(Reuters Health) - Drinking water that is contaminated with even moderate levels of arsenic may lead to harmful thickening of the heart’s main chamber walls, a new U.S. study suggests.
Researchers who analyzed arsenic levels from more than 1,000 adults under the age of 50 found the risk of heart thickening over the next roughly five years was significantly higher in those with the highest exposure to the toxin, according to the report published in Circulation.
“It’s important for the general public to be aware that arsenic can be a risk factor for cardiovascular disease,” said the study’s lead author, Dr. Gernot Pichler, a medical specialist in internal medicine in the department of cardiology at Hospital Hietzing/Heart Center Clinic Floridsdorf in Vienna. “Potential sources of exposure need to be considered, in particular for people drinking water from private wells. Private wells are currently not regulated and people using private wells, including children and young adults, are not protected.”
“Testing of those wells is a critical first step in order to take action and prevent arsenic exposure,” Pichler said in an email.
To take a closer look at the impact of arsenic on the heart, Pichler and his colleagues turned to data from the Strong Heart Family Study, a long-term study of cardiovascular risk factors among Native Americans. The new report included 1,337 adults in Arizona, Oklahoma, North Dakota and South Dakota whose average age was just under 31 when their arsenic levels were measured. At the outset, none of the study participants had diabetes or heart disease.
The researchers evaluated the shape, size and function of the study participants’ hearts using echocardiography, a type of ultrasound imaging. Arsenic exposure was evaluated in urine samples. Arsenic exposure in the participants overall was found to be higher than in the general U.S. population, but lower than what is found in Mexico and Bangladesh, the study authors note.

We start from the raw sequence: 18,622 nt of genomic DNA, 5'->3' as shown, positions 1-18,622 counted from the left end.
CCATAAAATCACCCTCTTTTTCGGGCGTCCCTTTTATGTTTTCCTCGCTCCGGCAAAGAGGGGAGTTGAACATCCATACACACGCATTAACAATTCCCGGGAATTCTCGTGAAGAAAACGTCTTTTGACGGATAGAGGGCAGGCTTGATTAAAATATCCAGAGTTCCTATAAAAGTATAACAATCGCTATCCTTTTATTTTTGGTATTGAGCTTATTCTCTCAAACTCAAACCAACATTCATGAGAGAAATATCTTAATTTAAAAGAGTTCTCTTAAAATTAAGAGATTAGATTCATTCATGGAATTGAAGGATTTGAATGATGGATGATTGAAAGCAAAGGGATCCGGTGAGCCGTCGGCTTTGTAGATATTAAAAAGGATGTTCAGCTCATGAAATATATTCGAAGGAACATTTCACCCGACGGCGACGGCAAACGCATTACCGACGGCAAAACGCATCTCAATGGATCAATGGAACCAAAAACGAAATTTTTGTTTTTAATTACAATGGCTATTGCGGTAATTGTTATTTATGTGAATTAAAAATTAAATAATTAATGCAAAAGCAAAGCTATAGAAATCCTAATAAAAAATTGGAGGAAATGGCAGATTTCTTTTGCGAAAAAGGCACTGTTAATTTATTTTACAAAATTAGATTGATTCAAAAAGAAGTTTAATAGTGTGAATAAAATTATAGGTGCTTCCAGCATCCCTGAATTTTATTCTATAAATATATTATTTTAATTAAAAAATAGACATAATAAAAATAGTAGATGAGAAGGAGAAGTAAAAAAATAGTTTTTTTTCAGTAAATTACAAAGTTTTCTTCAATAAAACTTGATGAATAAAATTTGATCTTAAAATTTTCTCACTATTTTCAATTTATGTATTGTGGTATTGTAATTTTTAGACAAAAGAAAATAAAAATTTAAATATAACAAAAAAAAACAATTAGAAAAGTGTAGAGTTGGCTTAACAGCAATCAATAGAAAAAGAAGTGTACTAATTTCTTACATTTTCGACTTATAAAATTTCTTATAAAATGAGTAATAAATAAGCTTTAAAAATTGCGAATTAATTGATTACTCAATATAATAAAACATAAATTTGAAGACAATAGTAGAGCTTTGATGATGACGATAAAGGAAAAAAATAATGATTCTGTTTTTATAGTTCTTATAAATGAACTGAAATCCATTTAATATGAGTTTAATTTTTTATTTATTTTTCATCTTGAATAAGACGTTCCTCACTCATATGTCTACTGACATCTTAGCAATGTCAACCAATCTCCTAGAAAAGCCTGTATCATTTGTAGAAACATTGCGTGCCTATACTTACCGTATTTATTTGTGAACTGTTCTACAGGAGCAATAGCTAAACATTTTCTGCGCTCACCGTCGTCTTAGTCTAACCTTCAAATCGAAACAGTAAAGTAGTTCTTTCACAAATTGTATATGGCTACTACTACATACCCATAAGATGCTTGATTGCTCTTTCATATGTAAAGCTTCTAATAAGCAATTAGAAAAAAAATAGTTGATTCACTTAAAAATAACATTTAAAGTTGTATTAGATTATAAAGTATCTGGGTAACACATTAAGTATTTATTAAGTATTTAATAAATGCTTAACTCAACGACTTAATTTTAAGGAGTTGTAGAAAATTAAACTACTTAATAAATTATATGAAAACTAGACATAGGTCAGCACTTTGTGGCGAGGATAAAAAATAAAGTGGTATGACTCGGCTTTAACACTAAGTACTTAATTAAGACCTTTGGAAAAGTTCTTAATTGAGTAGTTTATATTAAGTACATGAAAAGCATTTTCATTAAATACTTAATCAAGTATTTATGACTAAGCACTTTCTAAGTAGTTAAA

After following participants for up to about seven years, the researchers found that those with higher levels of arsenic were more likely to have thickening of the left ventricle. Indeed, a two-fold higher level of arsenic was associated with a 47 percent increased risk of a participant having left ventricular thickening, known as hypertrophy.
Among participants with higher blood pressure levels – above 120/80 - or those using blood-pressure lowering drugs, the impact of arsenic appeared to be stronger: higher levels of arsenic were linked to a 58 percent greater chance of developing left ventricular hypertrophy in this group.
Pichler suspects that individuals with high blood pressure might be more susceptible to the deleterious effects of arsenic.
For those with arsenic-contaminated drinking water, Pichler suggests water treatment. “The best treatment systems are at the point of entry,” he said. “Some states, such as New Jersey, help families to treat their water. Simple water filters, heating or boiling water do not remove arsenic. The use of bottled water is an option but treatment will be cheaper in the long run.”
The first thing, for people whose water comes from wells, “is to have water tested,” said Jessica Wilson, a clinical dietician affiliated with Magee-Womens Hospital in Pittsburgh, Pennsylvania, who wasn’t involved in the study. “You want to see if it’s safe and OK to drink.”
The new study highlights a big problem, said Dr. Omar Ali, director of the cardiac catheterization lab at Detroit Medical Center’s Heart Hospital in Michigan, who also wasn’t involved in the study.
“The World Health Organization estimates that more than 800 million people worldwide are being exposed to high concentrations of arsenic,” Ali said. “And in the U.S., statistics from the (Centers for Disease Control and Prevention) and the (U.S. Geological Survey) show that 45 million Americans are drinking well water and 2.1 million are drinking water from wells with high concentrations of arsenic.”
This isn’t the first paper to show that arsenic can lead to cardiovascular disease, Ali said. Others have linked the toxin to stroke and to accelerated atherosclerosis.
The new findings should spur doctors to find out where patients get their drinking water from, Ali said. “We need to increase awareness of this potential problem and to investigate it more,” he added. “In communities where people rely solely on well water, we need to be extra vigilant.”